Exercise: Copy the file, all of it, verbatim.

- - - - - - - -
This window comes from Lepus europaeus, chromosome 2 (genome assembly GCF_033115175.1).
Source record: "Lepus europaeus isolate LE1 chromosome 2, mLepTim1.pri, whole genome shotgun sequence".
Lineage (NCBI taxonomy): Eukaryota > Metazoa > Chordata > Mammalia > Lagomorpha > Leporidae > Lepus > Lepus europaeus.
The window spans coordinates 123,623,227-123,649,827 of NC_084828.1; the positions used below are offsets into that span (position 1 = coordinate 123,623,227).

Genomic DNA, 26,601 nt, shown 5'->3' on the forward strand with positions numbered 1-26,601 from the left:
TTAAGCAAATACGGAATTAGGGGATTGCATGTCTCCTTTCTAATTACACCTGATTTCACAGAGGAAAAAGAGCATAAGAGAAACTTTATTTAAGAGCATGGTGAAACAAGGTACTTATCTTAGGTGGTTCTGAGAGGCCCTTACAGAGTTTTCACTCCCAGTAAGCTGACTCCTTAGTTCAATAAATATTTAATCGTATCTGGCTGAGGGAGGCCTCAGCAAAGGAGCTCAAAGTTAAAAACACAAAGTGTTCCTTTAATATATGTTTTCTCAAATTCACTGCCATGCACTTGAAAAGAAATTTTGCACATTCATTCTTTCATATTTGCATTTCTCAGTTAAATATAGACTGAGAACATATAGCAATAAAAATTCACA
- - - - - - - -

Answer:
This window comes from Lepus europaeus, chromosome 2 (genome assembly GCF_033115175.1).
Source record: "Lepus europaeus isolate LE1 chromosome 2, mLepTim1.pri, whole genome shotgun sequence".
Lineage (NCBI taxonomy): Eukaryota > Metazoa > Chordata > Mammalia > Lagomorpha > Leporidae > Lepus > Lepus europaeus.
The window spans coordinates 123,623,227-123,649,827 of NC_084828.1; the positions used below are offsets into that span (position 1 = coordinate 123,623,227).

Genomic DNA, 26,601 nt, shown 5'->3' on the forward strand with positions numbered 1-26,601 from the left:
TTAAGCAAATACGGAATTAGGGGATTGCATGTCTCCTTTCTAATTACACCTGATTTCACAGAGGAAAAAGAGCATAAGAGAAACTTTATTTAAGAGCATGGTGAAACAAGGTACTTATCTTAGGTGGTTCTGAGAGGCCCTTACAGAGTTTTCACTCCCAGTAAGCTGACTCCTTAGTTCAATAAATATTTAATCGTATCTGGCTGAGGGAGGCCTCAGCAAAGGAGCTCAAAGTTAAAAACACAAAGTGTTCCTTTAATATATGTTTTCTCAAATTCACTGCCATGCACTTGAAAAGAAATTTTGCACATTCATTCTTTCATATTTGCATTTCTCAGTTAAATATAGACTGAGAACATATAGCAATAAAAATTCACA